I am in an airport somewhere Northerly;
students are drinking coffee in small groups
and discussing the odds of our staying overnight.
The building is spacious; someone jokes
we’ll each have our own Departure Lounge.
Gradually we drift to the Yoga Center,
which is a bus traveling on a high, narrow road
facing a great river. The views
are spectacular; the driver draws attention
to a row of elegant homes below,
the second-most magnificent owned by an old
rock star we all know is ill, waiting to die.
The road leads to the river
and here we are in the far west of London,
Kingston, maybe. Although it is midwinter
crowds of people are engaged in absurd,
elaborate exercises in the water and I laugh,
reminded of Bosch. There is also a deep pool,
part of the river that ate itself,
where no one is swimming.
Overlooking it stands an ornate Victorian
brick pub, the kind you’d consider
moving to be near. In fact someone asks
if I’m moving here.
Under the pool lies the green tomb
of a pre-Celtic king. I think of him
there stretched out flat beneath armor
and water, waiting to rise.
A rose-bush blooms right in the street.
Every bud opens, gasping for air.
My brother is a pilot in the dream. We stand on a withered plain
looking into the distance. His nearby jet is capable
of interstellar travel and he’s leaving on a long flight.
I am in a car then driving on a busy street
in south Austin full of people headed to a festival.
It’s warm; they wear little but masks.
And everything is perfect in its way: we are busy as a nightmare
row of registers on a holiday; I look carefully and there
is nothing here remotely like unending night.
Fragment Of Pausanias
Inside, the temple by the shore
is reminiscent of the National Space And Aeronautics
Museum in Washington, D.C. — large clean spaces
where massive technical devices gleam,
great open shells.
Marble steps lead from there to the water
and some distance below, where a drowned
veranda overlooks the coastal shelf.
It is said that beautiful Spangdahlem will rise here
from smoking waves.
Some distance off lies a radioactive island,
the surrounding water warm as a bath.
For the second time today I face a shrine
I can’t enter. Now the steps are granite, rising to
a burning ghat.
The water rolls off me, racing to be air.
Two men on the well-worn stair are discussing
the newest deadly weapon, atomized computers,
old computers ground to aerosol
that blisters souls.
Back from the beach I return to the temple,
which on this side looks like a manor.
As so often a wrong turn leads me out again,
this time through a maintenance area to a small
instance of lawn.
In the center stands a curious structure of sticks,
a crude, make-do hut bare to sun and rain
and computer fog. In it a grieving prince
awaits the return of the land he prays will
bury this place.
Families Of A Certain Age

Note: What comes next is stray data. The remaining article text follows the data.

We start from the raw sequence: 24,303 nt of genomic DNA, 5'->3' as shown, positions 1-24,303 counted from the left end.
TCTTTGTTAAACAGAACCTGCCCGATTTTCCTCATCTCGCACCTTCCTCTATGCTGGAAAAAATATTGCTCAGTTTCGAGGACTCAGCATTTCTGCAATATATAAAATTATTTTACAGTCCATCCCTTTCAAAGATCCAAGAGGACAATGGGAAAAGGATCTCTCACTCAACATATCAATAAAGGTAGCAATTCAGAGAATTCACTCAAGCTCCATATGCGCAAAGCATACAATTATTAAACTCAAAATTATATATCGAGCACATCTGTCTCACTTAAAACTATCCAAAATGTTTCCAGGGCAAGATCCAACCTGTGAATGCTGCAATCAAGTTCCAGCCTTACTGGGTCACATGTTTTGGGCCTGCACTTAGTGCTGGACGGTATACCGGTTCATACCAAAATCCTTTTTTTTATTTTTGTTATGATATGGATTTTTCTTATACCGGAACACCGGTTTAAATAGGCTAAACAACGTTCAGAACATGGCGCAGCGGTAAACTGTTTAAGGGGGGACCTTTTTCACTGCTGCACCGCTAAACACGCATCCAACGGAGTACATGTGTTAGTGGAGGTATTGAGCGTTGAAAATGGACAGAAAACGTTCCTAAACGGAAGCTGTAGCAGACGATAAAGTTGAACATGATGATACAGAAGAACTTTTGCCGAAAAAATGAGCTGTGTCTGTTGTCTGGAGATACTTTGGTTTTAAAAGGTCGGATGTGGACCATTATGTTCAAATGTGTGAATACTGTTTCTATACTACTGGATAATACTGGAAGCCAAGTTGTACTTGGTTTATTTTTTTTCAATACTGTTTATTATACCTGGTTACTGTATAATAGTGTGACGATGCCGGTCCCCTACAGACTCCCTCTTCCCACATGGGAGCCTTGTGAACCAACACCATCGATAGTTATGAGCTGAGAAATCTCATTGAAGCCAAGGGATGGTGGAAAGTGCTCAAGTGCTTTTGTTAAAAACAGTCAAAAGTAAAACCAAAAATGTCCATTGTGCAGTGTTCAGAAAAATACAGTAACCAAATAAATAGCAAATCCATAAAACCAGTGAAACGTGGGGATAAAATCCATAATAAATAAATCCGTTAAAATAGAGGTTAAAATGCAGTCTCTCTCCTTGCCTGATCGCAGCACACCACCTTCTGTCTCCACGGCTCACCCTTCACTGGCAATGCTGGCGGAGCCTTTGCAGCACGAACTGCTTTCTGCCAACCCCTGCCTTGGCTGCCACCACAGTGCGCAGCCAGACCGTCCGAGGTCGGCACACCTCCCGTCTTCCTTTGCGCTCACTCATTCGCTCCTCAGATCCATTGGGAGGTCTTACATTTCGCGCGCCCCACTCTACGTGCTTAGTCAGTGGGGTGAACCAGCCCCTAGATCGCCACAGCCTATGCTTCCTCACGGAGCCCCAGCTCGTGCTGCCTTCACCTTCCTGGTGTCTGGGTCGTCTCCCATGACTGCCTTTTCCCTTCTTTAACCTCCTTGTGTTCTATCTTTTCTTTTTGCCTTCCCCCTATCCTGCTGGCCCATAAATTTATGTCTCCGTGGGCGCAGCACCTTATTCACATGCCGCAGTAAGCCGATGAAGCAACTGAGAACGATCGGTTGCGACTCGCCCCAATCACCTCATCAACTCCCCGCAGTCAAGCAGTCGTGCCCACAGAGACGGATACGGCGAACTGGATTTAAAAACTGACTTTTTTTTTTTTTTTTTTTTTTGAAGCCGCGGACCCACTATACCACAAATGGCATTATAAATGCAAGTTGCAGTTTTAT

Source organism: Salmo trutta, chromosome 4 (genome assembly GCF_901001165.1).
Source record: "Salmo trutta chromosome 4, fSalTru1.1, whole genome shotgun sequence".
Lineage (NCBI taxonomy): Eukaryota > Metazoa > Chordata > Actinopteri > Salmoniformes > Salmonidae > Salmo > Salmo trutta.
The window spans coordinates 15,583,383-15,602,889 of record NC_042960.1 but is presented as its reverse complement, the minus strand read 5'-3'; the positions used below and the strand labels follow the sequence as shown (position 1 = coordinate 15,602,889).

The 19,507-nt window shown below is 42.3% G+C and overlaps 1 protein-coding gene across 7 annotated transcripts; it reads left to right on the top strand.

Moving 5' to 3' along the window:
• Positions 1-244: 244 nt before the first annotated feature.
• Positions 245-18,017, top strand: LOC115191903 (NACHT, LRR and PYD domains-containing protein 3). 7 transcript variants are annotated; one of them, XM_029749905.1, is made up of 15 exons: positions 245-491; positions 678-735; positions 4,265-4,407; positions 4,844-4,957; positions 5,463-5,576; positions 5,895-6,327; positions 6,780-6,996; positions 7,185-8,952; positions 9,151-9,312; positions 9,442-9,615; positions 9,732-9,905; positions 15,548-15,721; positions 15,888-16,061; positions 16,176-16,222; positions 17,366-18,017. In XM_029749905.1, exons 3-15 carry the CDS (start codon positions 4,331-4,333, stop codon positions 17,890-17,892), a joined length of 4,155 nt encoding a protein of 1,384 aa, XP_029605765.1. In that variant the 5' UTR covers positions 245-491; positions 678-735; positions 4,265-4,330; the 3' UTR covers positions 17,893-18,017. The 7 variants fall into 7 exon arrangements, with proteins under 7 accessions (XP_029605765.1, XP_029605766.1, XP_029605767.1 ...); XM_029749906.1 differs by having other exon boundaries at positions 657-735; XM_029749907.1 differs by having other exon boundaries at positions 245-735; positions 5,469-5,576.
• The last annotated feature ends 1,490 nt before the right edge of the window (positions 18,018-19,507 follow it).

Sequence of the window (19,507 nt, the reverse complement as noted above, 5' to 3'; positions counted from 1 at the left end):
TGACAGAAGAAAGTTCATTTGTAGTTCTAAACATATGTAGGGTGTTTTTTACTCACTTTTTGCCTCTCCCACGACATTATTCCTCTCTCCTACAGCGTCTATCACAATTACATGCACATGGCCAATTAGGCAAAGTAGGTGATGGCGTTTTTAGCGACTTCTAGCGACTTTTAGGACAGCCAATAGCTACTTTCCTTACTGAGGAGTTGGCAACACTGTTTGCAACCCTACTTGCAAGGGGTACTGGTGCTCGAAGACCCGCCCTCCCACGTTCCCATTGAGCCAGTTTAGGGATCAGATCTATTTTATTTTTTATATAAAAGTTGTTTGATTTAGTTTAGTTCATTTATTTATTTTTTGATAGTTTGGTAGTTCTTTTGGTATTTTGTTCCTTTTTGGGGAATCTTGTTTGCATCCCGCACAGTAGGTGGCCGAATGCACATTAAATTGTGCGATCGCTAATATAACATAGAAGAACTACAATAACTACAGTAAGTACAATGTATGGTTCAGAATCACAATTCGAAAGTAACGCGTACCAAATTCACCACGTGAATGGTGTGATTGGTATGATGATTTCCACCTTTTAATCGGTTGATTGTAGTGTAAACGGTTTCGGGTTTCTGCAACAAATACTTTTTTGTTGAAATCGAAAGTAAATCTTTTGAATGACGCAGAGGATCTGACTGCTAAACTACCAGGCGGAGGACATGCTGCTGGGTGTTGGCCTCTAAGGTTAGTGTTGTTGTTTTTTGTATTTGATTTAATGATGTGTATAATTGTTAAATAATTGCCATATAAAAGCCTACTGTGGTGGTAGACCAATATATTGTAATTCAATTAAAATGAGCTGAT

Every family of a certain age is a confused ghost;
what should be here is not, what’s here is strange,
all the more so for seeming right. It turns a door-knob
nowhere near a door, windows are alternately
sunlit and dark, packed with blurred reflections.
From the front door it should see places burned down
long ago and in fact still standing there on fire,
but a through-the-looking-glass fireplace and mantle
bar the way, smothered in knick-knacks only other people
recognize, a photo in a foreign language.
What to do but drift through the rooms searching
for doors or someone else, the people it was
in far-off places that looked like this,
see what there is for dinner forever, stand at the mirror,
then cry in the bathroom, writing a poem.
One was going to play it safe,
be safe as anyone can be,
and live a life of quiet, orderly,
but missed a light and hit a tree.
Another vanished down a dark hall,
long and dark to the end,
the perfect faded gone-too-soon friend’s
photo in a mental wallet.
Yet another drifted numb
an inch too deep . . . . You never think
of the last wink, but accidents
can happen in your sleep:
my own damn self at twenty-one
went down the escalator
all the way to a respirator
and points below.
But death chose you, dark brothers.
I will always be your friend.
And though my years exceed yours now
laid end to end
I haven’t ever really felt
I know what twenty-something is,
though I so early on heard out
all the best witnesses.
Without Pause Or Doubt
I love a house in Norway
high on a hill in the blue trees,
where the first snow falls.
On a phone ringing for centuries
it calls and calls, it says I’m not there,
where am I? And every century I say
sorry, I was on my way
but drowned, down in Texas
down in Germany underground,
under sea. And you were there for me,
I’ve kept you waiting all this time
alone by an unringing phone.
Believe I love you, it’s me saying so.
I can’t tell my windshield what to see.
Believe I love you. Everywhere I go
I haul my longing, I caress
each room and its emptiness,
fearful of losing what can’t be.
I love you where my road runs out;
love me there without pause or doubt.